Despite the fact that Berskshire Hathaway stock is approaching $100,000.00 per A share, Buffett refuses to split the shares. Although one can buy Baby Berk B's, as I do. Anyway...back to the A shares. The New York Stock Exchange computers were having anticipated difficulty with an 8 digit stock price. The solution? They will trade BRKa shares in tenths of dollars, no cents, once it hits $100,000.0 !
Anyone watch Wall Street Week (with missing Lou) last Friday? The energy analyst was bullish on oil, gas, and in particular COAL! He went as far at to say that the USA is on the verge of a coal shortage. Mom & Pops have been drivin out of business and the few players left such as CNX cannot produce coal fast enough...takes years to get permitting approved. Thus prices for coal pricing will remain firm-to-up and there will be minimal 'switching' by utilities from natural gas to coal.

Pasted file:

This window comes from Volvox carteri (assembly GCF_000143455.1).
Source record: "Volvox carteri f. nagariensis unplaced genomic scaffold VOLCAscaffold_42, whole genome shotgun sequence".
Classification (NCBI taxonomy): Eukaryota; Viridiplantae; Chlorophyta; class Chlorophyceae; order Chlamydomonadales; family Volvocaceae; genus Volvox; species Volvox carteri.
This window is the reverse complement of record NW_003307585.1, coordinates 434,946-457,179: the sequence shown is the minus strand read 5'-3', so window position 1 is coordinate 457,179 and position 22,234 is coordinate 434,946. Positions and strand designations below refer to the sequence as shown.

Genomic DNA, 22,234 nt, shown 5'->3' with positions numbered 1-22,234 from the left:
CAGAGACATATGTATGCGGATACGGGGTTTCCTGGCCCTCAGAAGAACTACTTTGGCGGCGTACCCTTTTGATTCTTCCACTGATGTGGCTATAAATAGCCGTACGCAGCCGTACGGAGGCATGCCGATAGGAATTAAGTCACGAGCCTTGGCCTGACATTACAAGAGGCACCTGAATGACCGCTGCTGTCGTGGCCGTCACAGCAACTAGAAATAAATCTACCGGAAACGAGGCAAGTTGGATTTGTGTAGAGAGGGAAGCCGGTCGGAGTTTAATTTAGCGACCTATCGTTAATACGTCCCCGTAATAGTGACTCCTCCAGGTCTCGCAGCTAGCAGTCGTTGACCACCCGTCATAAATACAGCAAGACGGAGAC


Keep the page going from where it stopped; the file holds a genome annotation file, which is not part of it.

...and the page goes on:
This is both true and untrue. It has no immediate impact on value and that is fairly obvious. But it has several beneficial effects that may later impact value. First. It increases the nuimber of shares outstanding and tradable thereby making it possible for institutional holders to justify buying. Second, it reduces the p[er share price making 100 shares of the stock afforable to a larger group of potential shareholders. Of course, a company does not want to reduce the stock below the emotional threshhold of $10 per share. The real reason gold old Warren Buffet does not split his stock is that he wants only big boys with lots of cash as shareholders. They tend, and I emphasize the word "tend", to be more sophisticated and trade less. Traders nearly always get burned.